The Mancunion

Britain's biggest student newspaper

Doctors march against drastic changes to junior doctors’ contracts

Doctors marched through Manchester at changes that could see junior doctors lose up to 30 per cent of their earnings

By

On Tuesday, around 1,000 junior doctors and medical practitioners marched through the city centre in protest of contract changes that may see junior doctors lose up to 30 per cent of their earnings.

The protests come as the Health Secretary Jeremy Hunt unveiled plans last week to fundamentally alter NHS junior doctors’ contracts. While there are many aspects of the proposed plan being disputed, the key disputes relate to the reclassification of ‘unsociable’ hours.

Currently, ‘normal’ hours for junior doctors are 7am to 7pm Monday to Friday. Any hours worked outside these are classified as ‘unsociable’ and doctors will be paid extra for overtime work.

However the new deal proposed by the government will change ‘normal’ working hours to 7am to 10pm Monday to Saturday. This means that ‘normal’ working hours will be increased by 50 per cent. From this reclassification junior doctors may lose up to 30 per cent of their current earnings, reports BBC News.

While the government claims that the current contract arrangements are “unfair” and “outdated,” the overwhelming response from the medical community has been that these reforms are unsafe and highly damaging to both doctors and patients.

What with heavy budget cuts, an ageing population, and overstretched departments, many doctors already volunteer for long, antisocial, and exhausting hours to fill the gap in services and to provide the best quality of care.

Such is the strain that many doctors are warning that the NHS and its doctors are close to breaking point. After working long hours many NHS doctors claim they are in no state to make potentially life-changing decisions, which if taken wrongly could cause the patient irreparable harm.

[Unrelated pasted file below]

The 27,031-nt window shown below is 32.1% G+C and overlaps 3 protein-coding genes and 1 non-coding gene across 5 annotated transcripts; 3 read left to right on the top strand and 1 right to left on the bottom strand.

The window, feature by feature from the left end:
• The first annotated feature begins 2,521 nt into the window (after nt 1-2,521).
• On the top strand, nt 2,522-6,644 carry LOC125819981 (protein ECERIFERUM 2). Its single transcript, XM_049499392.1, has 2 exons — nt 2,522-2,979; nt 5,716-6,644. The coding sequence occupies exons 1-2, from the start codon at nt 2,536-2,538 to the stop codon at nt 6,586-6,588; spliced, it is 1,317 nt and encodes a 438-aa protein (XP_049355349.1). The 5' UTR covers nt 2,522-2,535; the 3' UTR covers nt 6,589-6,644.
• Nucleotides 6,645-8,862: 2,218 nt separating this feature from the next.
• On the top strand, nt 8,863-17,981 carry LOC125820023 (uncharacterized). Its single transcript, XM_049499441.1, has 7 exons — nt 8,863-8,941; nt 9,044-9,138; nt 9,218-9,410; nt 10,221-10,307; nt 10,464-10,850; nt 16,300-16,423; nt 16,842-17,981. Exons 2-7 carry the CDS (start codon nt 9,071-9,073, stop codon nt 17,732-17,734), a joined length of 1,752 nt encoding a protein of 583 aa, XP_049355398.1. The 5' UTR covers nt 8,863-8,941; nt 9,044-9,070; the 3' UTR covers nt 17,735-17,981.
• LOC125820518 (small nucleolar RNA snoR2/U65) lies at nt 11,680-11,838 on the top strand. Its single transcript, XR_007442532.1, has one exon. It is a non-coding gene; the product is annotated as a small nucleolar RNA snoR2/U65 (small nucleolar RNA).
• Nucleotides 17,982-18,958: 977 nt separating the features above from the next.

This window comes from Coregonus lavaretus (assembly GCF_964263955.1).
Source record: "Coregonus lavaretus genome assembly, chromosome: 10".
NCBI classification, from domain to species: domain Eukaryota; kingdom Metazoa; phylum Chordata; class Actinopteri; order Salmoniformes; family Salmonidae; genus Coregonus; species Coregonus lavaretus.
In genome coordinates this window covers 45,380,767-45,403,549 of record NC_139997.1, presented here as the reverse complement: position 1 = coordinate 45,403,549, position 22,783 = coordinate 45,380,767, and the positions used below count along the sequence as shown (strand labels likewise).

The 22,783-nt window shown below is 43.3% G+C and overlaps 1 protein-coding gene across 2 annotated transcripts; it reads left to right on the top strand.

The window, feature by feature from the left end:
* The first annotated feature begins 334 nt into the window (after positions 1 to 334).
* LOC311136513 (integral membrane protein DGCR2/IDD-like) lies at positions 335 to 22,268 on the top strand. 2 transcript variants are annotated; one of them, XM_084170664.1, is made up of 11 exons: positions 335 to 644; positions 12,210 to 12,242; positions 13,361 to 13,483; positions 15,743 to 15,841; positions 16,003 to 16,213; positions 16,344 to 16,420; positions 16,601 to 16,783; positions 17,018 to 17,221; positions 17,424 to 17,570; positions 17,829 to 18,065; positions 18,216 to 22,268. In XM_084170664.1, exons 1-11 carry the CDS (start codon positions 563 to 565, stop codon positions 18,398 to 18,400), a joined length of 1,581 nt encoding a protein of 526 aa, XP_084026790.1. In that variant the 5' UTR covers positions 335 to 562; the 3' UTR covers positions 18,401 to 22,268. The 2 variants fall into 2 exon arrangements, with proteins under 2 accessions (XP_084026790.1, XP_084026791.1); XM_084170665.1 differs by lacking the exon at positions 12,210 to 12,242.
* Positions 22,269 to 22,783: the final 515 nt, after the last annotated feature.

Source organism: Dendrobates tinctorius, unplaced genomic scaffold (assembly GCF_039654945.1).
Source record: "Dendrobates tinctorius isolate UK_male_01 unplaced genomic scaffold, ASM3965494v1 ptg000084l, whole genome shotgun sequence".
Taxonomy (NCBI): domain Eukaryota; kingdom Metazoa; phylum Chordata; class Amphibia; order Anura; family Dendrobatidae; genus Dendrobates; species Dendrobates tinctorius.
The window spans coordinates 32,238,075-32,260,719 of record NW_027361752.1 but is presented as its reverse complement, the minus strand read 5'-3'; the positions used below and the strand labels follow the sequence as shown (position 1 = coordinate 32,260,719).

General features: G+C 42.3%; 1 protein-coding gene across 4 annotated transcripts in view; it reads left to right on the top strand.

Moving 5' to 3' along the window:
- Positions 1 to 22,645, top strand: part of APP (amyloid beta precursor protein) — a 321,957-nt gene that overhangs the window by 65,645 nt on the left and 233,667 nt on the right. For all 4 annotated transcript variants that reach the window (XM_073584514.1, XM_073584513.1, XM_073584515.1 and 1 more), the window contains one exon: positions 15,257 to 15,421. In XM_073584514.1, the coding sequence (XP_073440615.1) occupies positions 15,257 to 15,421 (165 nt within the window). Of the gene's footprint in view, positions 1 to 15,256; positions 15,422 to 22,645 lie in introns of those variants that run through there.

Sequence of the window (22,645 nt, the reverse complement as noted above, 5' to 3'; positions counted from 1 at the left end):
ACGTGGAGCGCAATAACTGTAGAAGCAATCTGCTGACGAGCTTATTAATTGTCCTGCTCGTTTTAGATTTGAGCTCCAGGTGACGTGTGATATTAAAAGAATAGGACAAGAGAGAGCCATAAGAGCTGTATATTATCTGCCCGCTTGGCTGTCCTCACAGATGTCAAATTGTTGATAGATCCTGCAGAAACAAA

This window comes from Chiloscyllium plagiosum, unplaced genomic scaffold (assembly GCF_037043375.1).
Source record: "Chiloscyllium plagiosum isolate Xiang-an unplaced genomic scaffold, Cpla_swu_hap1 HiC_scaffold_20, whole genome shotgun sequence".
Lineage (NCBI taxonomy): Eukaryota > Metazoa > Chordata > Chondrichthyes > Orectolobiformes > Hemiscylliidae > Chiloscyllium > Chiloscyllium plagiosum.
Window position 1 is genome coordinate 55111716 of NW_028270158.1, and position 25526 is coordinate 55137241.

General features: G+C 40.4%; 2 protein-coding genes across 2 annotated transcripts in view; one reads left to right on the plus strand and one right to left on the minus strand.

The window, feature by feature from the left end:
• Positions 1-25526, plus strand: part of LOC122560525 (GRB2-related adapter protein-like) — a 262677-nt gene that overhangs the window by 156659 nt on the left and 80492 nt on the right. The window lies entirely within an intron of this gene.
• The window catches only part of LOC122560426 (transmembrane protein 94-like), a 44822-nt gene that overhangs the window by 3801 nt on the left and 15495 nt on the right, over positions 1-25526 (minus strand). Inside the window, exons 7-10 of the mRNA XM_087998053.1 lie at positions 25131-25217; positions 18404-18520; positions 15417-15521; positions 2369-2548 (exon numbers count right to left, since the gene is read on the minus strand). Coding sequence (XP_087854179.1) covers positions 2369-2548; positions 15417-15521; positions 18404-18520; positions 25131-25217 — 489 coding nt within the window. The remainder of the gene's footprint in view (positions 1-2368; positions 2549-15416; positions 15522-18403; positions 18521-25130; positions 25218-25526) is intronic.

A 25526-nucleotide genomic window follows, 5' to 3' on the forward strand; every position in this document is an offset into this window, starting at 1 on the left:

Coupled with the high costs of getting through medical school, many claim that the government is creating a disincentive for would-be doctors from pursuing a career in medicine. Many medical practitioners and students already complain of the tremendous costs associated with medical school what with the £9,000 a year tuition fees.

“Who does Jeremy Hunt hope to lure into medicine in future with the prospect of leaving doctors with £100k debt, accommodation to pay for and a salary valued at lowest paid worker?” asked Tameside GP and deputy chair of the British Medical Association (BMA) Dr Kailash Chand.

“The threat to impose a new contract on junior doctors in England goes beyond one country or one branch of practice—it’s an attack on the values we all cherish.

“With the best will in the world, they cannot be held responsible if such dangerously long hours put patients directly at risk.”

Across the country marches have broken out in protest of the proposed contract.

A recent Guardian poll found that an overwhelming 95 per cent of almost 30,000 Health Care Professionals questioned answered “Yes” to the question “Should junior doctors strike over the government’s proposed contract?”

Outside the luxury Midland hotel in Manchester, junior doctors chanted “shame” in unison. David Cameron will be staying at the hotel next weekend for the Conservative Party conference, and many of the protestors will form a core section of the ‘Week of Action’.

Tuheen Huda, an intensive care specialist at Manchester Royal Infirmary yelled at the crowd: “I’m angry at the systematic destruction of the NHS by this government. This change affects everyone—junior doctors, patients and the entire NHS”.

Emma, a spokesperson for NHS trainees in Manchester, said: “I’m going to graduate at least with £84,000 worth of debt. And then I’m going to be punished for having a family, for having children or for working part-time. I have no protection or leeway.”

Dr. Jeremy Whitney from the BMA council called to the protesters: “This is an attack on NHS and an attack on the nation. Why would [Jeremy Hunt and David Cameron] care about the NHS—they can afford private hospitals. Every doctor across the country is backing you, fight against this!”

In response, one protester shouts: “We can’t bend over! We’re not a dead pig, we can fight this!”